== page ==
(1) an Assistant Administrator for Policy and Strategic Planning to assist in matters related to policy planning, strategic planning, program design, research, evaluation, and budget allocation and management;

(2) a Bureau for Policy and Strategic Planning whose primary duties shall include policy and long-term strategy development, evaluation of program effectiveness, and establishment of resource and workforce allocation criteria. Establishes:

  • (1) in the Bureau for Policy and Strategic Planning an Office for Learning, Evaluation, and Analysis in Development;
  • (2) the Council on Research and Evaluation of Foreign Assistance and the Council on Research and Evaluation of Foreign Assistance Advisory Board.

The bill directs the Administrator of USAID to: (1) develop a comprehensive workforce and human resources strategy and a related task force to support the objective of promoting development and reducing global poverty; and (2) establish career guidelines for Foreign Service officers and civil service officers that incorporate interagency, intergovernmental, or international organization rotational assignments.

It also directs the President to require all federal departments and agencies to make publicly available on their Web sites comprehensive and accessible information about U.S. foreign assistance on a program-by-program and country-by-country basis. Sets forth USAID program fund guidelines.

If you are currently with USAID, you might want to read Section 7 of this bill as it relates to workforce planning requirement for the agency. Section 8 covers rotations, promotions, including promotions into the senior ranks and external training and educational opportunities for USAID personnel.


SEC. 7. COMPREHENSIVE WORKFORCE AND HUMAN RESOURCES STRATEGY FOR THE UNITED STATES AGENCY FOR INTERNATIONAL DEVELOPMENT.

(a) Comprehensive Workforce and Human Resources Strategy for the United States Agency for International Development- The Administrator shall develop and implement a comprehensive workforce and human resources strategy for the Agency to support the objective of promoting development and reducing global poverty.

(b) Scope- The strategy required under subsection (a) shall be a strategy for modernizing the workforce of the United States Agency for International Development in support of foreign assistance and policy priorities, and shall–

  • (1) determine long-term Agency personnel priorities, including priorities over 5- and 10-year time periods;

  • (2) identify career professional development programs for all personnel, including training, language, and education, interagency and intergovernmental rotations, and assignment opportunities outside the United States Government;

  • (3) include an assessment of future development and foreign policy priorities and the implications of such priorities for technical and policy expertise, including how to meet future unanticipated demands brought about by manmade and natural disasters;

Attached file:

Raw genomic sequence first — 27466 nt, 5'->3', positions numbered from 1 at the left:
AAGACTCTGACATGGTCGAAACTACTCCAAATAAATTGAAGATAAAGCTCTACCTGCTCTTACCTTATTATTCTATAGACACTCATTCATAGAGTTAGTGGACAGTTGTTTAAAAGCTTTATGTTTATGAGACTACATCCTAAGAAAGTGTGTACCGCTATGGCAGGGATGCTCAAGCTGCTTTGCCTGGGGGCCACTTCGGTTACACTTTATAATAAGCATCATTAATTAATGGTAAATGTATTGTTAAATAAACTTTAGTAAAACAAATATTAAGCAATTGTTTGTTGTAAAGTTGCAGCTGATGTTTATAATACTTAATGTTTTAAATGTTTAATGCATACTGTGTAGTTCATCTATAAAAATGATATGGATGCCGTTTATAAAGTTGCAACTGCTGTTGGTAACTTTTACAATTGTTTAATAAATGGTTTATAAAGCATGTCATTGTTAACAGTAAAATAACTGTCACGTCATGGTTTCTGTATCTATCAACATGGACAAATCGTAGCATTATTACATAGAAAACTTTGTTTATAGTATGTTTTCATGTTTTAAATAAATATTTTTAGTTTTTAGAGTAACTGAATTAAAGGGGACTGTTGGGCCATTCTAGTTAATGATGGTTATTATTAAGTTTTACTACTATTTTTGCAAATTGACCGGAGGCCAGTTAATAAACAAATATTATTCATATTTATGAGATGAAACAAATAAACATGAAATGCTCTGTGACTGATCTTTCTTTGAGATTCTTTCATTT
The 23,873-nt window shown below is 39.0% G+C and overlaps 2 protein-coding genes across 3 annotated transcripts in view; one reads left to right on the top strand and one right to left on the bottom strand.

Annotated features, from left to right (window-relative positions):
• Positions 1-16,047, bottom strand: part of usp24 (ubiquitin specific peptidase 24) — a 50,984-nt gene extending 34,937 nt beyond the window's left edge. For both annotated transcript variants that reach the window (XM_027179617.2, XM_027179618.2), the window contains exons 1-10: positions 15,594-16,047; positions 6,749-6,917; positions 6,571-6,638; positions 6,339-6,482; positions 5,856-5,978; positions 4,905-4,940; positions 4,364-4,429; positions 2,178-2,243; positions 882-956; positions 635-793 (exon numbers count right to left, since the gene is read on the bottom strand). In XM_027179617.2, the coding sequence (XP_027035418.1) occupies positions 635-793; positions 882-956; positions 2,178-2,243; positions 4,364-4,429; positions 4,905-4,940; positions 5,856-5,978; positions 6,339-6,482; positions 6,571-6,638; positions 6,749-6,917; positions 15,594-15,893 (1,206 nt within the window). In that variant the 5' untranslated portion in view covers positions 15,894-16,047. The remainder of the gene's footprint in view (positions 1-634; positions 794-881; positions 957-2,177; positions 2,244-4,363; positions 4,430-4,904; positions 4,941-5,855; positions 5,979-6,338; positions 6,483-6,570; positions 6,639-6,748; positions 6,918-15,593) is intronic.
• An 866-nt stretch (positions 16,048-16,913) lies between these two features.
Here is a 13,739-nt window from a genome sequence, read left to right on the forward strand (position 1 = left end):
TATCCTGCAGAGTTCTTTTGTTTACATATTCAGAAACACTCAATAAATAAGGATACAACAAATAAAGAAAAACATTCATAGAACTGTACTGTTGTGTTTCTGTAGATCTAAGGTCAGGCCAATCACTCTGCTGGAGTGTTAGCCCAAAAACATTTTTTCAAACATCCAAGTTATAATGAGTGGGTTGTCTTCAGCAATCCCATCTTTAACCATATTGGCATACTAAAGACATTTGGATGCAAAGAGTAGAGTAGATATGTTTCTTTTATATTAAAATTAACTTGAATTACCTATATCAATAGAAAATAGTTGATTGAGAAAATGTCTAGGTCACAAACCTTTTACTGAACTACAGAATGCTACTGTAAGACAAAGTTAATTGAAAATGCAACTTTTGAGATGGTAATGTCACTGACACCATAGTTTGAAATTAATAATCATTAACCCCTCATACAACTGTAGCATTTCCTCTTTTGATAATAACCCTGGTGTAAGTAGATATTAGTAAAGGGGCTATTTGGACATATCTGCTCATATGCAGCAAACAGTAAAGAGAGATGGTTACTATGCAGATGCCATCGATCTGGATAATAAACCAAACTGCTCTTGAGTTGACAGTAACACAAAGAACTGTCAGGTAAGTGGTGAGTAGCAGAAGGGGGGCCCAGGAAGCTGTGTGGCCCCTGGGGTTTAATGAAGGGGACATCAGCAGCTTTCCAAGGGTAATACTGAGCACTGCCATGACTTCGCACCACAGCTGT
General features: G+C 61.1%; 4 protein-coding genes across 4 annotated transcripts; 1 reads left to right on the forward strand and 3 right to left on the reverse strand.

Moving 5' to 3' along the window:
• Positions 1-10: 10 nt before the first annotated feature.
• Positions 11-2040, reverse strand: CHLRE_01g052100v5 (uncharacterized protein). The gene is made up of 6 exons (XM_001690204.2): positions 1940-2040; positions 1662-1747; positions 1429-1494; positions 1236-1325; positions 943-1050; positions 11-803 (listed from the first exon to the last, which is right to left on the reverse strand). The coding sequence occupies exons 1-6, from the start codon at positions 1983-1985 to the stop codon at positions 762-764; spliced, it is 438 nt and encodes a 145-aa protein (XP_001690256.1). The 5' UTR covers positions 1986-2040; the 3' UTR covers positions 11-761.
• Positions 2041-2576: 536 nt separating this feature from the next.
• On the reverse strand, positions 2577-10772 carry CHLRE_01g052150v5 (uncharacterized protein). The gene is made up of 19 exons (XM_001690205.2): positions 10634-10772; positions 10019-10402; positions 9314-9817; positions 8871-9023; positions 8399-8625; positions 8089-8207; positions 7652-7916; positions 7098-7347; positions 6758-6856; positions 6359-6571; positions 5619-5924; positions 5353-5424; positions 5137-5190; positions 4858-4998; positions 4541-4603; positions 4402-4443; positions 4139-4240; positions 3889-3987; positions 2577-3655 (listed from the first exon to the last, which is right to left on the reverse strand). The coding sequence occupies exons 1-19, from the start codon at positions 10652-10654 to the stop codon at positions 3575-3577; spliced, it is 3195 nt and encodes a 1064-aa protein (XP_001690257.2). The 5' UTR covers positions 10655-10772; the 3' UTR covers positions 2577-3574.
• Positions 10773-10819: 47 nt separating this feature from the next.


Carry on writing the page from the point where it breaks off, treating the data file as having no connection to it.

• (4) include an overseas facilities and security assessment examining the implications of such facilities and security for personnel increases;

  • (5) include the appropriateness of regional platforms to perform necessary Agency functions and to provide services to other donors and organizations;

  • (6) consider structural reform options to professionalize the human resource capacity of the Agency, including options to outsource the entirety of the human resource capacity of the Agency; and

  • (7) address the means to enable the Agency to access cutting-edge technical and managerial expertise.

(c) Factors To Consider- In developing the strategy required under subsection (a), the Administrator shall, among other things–

  • (1) examine the objectives the Agency is mandated to fulfill, and assess whether its current workforce model effectively supports the goals of the Agency;

  • (2) review the Agency’s workforce evolution and identify the additional program demands that have been placed on the workforce in the past 10 years;

  • (3) examine different personnel and workforce management models from other United States Government agencies, international organizations, and the private sector and determine the comparative advantages the models might offer and whether they would allow the Agency to better structure its workforce to carry out its responsibilities and meet the challenges of a changing environment;

  • (4) examine different bureaucratic and legislative constraints facing the Agency in implementing a comprehensive workforce planning and management system and how these constraints can be addressed, including–

    • (A) which limitations, if any, currently exist that prevent the Agency from hiring the right people for the right positions in a timely manner, including mid-level hires and reentry of mid-level professionals into the Agency; and

    • (B) how this compares with other organizations, such as the Department of State and the Millennium Challenge Corporation (MCC), and how the Agency compares to the Department of State and the MCC in its ability to attract and retain high caliber professionals;

  • (5) examine the advantages and disadvantages of the Agency’s use of contractors in the last 10 years to carry out its core mission and management responsibilities;